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A Chinese Take On Julia Child’s Deconstructed Turkey

Taking a Chinese approach to a recipe from a cookbook by Julia Child and Jacques Pépin. Credit: Carolyn Phillips

Taking a Chinese approach to a recipe from a cookbook by Julia Child and Jacques Pépin. Credit: Carolyn Phillips

Over the years, we’ve come to enjoy our Christmas turkey feasts with more than a bit of Chinese flair. I usually glaze the bird with soy sauce and sesame oil, stuff garlic under the skin and serve sticky rice stuffing packed with black mushrooms, Chinese sausages, dried chestnuts and fried shallots. And it is invariably delicious.

We also invite lots of Chinese friends over because they do not have extended family in the area or just haven’t gotten into the swing of Christmas. Turkey seems like a grand mystery to these folks who have just arrived on our shores, for it is something that almost never appears on Chinese tables. I have given up on offering them bread-based dressing, as it is almost always considered downright weird, but a rice surrogate never fails to win raves.

Recently I tried something even more different than a whole roast turkey: It is French in origin, but incredibly Chinese in spirit. In one of my all-time favorite cookbooks, “Julia and Jacques Cooking at Home” (Knopf, 1999), I learned from Julia Child and Jacques Pépin that deboning a turkey is not as terrifying as it sounds and ends up making this dish much like the East China specialty called “eight treasure duck.” This turkey recipe also left us with the makings of lots of good stock — if we don’t just eat the munchilicious bones.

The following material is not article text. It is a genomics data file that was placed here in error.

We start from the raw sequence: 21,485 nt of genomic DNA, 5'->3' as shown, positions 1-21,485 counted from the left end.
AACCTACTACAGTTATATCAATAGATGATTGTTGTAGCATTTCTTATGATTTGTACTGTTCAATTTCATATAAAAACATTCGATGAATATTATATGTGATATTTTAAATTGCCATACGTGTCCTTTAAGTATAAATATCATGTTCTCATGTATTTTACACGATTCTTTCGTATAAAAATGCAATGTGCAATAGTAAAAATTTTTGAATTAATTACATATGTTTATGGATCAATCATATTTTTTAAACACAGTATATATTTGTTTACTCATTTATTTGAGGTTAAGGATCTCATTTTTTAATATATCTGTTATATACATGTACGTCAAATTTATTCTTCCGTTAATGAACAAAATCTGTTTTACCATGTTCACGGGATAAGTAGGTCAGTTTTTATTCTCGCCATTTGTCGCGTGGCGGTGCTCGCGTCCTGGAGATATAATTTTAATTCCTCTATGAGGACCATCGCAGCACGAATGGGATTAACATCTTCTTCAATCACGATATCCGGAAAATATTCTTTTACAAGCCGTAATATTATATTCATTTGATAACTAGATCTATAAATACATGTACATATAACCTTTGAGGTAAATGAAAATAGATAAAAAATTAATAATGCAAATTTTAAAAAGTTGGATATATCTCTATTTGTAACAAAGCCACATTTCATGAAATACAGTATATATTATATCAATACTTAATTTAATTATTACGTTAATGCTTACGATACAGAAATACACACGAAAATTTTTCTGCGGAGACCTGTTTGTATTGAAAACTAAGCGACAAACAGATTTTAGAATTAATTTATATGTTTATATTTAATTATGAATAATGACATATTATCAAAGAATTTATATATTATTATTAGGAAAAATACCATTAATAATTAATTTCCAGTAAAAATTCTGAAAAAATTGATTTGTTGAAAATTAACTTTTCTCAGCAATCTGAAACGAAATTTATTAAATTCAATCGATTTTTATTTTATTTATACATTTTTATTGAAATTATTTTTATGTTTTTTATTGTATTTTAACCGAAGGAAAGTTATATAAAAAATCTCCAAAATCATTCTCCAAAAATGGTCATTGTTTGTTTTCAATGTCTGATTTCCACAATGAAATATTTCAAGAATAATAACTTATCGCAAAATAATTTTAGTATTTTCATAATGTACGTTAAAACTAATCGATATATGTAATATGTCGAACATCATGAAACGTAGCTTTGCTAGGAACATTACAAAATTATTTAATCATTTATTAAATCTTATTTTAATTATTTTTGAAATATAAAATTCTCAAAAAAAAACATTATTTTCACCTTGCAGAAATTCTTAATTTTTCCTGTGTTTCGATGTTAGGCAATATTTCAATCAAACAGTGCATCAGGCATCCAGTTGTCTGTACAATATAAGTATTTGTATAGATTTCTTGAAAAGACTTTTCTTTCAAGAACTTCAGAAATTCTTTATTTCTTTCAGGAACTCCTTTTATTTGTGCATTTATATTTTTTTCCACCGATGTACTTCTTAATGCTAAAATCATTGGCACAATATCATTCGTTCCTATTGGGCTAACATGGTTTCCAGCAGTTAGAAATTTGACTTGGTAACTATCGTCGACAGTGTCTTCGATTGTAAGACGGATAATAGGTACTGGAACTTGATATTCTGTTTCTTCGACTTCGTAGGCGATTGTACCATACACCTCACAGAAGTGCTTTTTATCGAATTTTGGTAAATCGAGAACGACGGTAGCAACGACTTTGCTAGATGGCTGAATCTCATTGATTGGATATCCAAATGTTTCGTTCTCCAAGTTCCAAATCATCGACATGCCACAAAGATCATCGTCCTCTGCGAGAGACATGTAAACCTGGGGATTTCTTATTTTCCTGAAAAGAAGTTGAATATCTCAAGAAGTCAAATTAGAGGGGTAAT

Preparing the bird as directed in the recipe called “Julia’s Deconstructed Turkey” gave us a very moist meat stuffed with that savory rice. It is easily sliced up into beautiful servings that can be eaten with chopsticks.

Now, that makes my guests really like turkey!


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Dry ingredients, clockwise from top: shiitake mushrooms, dried chestnuts, dried shrimp. Credit: Carolyn Phillips

‘Chinese’ Deconstructed Turkey

Serves 8 to 12


For the rice stuffing (yóufàn 油飯; makes about 3 quarts):

8 dried black mushrooms

¼ cup dried shrimp

1 cup (6 ounces) dried chestnuts

Filtered water as needed

2 cups thinly-sliced shallots

2 cups peanut or vegetable oil

4 cups long-grain sticky (aka glutinous or sticky) rice (see Notes)

6 cured Chinese sausages (lop chong and/or duck liver) (see Notes)

Giblets from turkey, optional, chopped and fried in 2 tablespoons oil until light brown

2 tablespoons regular soy sauce

¼ cup rice wine (Taiwanese Mijiu)